John Duns Scotus

On the Elements

John Duns Scotus says: Therefore I say to the question, in maintaining that which is opposite of either, that the elements do not remain in a mixture according to their substance, whether diminished (as the Commentator says) or not diminished, as Avicenna posits, whose reasoning is that plurality must not be posited without necessity: but nothing compels us to posit a plurality of the elements, or that a plurality of substantial forms remains in the mixture; because it is not an operation, which greatly conceals form, for it is not an operation of mixture, it is one of the same species of element with another operation; nor is it a transformation, for the form of the element and the form of the mixture have sufficient character, that one is the end of one creation, and the other of another: or just as the latter might be the end of corruption by someone and the former the end of lending many to someone.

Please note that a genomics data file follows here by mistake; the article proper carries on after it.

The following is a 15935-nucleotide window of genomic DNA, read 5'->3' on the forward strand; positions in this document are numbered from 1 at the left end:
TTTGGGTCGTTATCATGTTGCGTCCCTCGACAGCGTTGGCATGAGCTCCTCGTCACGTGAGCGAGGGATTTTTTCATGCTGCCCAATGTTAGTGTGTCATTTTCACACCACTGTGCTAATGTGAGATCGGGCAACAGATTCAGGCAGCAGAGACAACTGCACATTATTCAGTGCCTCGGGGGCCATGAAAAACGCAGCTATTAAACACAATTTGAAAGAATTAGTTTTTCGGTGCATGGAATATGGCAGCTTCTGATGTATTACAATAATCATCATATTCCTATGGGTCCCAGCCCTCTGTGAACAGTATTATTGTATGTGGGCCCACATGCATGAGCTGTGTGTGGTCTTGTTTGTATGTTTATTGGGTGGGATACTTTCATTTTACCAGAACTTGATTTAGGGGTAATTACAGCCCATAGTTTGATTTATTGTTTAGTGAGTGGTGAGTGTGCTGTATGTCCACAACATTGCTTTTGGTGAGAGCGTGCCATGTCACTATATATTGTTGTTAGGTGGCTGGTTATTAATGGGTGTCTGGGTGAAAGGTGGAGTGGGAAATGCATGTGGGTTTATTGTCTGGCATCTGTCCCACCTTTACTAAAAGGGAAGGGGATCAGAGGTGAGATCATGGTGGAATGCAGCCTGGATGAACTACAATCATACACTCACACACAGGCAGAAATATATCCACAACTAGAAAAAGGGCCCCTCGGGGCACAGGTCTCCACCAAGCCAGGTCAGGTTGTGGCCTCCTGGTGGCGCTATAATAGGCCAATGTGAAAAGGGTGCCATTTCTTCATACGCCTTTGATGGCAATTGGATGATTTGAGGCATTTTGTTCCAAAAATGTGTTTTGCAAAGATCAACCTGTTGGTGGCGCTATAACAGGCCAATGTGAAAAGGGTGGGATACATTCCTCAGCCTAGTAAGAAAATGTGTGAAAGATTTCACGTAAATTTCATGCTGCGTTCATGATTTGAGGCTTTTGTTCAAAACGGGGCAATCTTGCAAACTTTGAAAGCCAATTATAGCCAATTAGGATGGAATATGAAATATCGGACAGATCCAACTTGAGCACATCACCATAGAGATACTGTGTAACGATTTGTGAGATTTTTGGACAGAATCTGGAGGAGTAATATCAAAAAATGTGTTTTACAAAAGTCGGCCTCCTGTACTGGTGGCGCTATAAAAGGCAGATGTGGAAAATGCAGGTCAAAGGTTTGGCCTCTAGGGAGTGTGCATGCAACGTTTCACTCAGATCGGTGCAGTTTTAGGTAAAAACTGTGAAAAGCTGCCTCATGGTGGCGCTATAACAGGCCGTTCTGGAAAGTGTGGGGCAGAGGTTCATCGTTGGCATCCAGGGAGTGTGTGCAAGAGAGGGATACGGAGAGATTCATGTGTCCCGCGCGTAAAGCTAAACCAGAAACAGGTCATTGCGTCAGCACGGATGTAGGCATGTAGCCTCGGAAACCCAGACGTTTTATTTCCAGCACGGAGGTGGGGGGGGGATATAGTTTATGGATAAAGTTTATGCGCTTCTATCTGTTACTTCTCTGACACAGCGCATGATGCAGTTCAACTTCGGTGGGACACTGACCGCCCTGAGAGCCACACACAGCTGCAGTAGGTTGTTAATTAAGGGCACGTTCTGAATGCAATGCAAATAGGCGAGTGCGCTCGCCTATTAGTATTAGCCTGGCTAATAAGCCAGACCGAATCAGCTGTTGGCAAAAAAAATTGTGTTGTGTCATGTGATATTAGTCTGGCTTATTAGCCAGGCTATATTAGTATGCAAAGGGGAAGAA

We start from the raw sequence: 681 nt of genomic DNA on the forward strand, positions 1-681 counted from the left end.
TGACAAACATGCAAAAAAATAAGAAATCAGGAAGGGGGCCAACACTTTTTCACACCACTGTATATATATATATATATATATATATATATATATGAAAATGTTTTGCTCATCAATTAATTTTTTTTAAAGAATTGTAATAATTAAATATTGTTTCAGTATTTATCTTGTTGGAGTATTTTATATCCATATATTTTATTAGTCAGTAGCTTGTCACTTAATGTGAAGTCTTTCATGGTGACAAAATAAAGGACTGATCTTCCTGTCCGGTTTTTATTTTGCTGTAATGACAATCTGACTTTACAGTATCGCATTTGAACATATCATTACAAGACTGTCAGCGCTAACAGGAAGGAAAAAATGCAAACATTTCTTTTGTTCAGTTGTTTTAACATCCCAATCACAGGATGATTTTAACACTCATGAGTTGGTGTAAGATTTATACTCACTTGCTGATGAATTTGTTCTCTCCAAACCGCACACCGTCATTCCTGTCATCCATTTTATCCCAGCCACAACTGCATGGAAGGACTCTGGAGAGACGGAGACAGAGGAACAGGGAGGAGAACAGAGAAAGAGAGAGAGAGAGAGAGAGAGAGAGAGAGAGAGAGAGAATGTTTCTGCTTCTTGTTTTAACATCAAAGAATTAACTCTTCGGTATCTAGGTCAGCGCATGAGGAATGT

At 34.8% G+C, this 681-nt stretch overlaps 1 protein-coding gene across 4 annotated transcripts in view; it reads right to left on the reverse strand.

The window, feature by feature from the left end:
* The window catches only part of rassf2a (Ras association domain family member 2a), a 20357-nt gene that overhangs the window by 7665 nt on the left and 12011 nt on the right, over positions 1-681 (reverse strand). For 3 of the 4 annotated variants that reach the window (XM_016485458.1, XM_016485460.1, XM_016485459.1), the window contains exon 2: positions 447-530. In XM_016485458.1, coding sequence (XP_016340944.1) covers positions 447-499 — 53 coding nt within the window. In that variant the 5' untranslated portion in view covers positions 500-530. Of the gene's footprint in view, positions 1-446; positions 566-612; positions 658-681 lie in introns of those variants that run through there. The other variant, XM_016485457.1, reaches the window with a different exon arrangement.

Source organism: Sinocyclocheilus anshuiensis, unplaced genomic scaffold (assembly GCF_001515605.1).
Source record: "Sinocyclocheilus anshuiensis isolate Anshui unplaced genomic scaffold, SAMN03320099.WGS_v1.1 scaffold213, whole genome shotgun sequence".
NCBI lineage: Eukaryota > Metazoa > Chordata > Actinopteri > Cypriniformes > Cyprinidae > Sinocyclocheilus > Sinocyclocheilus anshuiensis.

Original Latin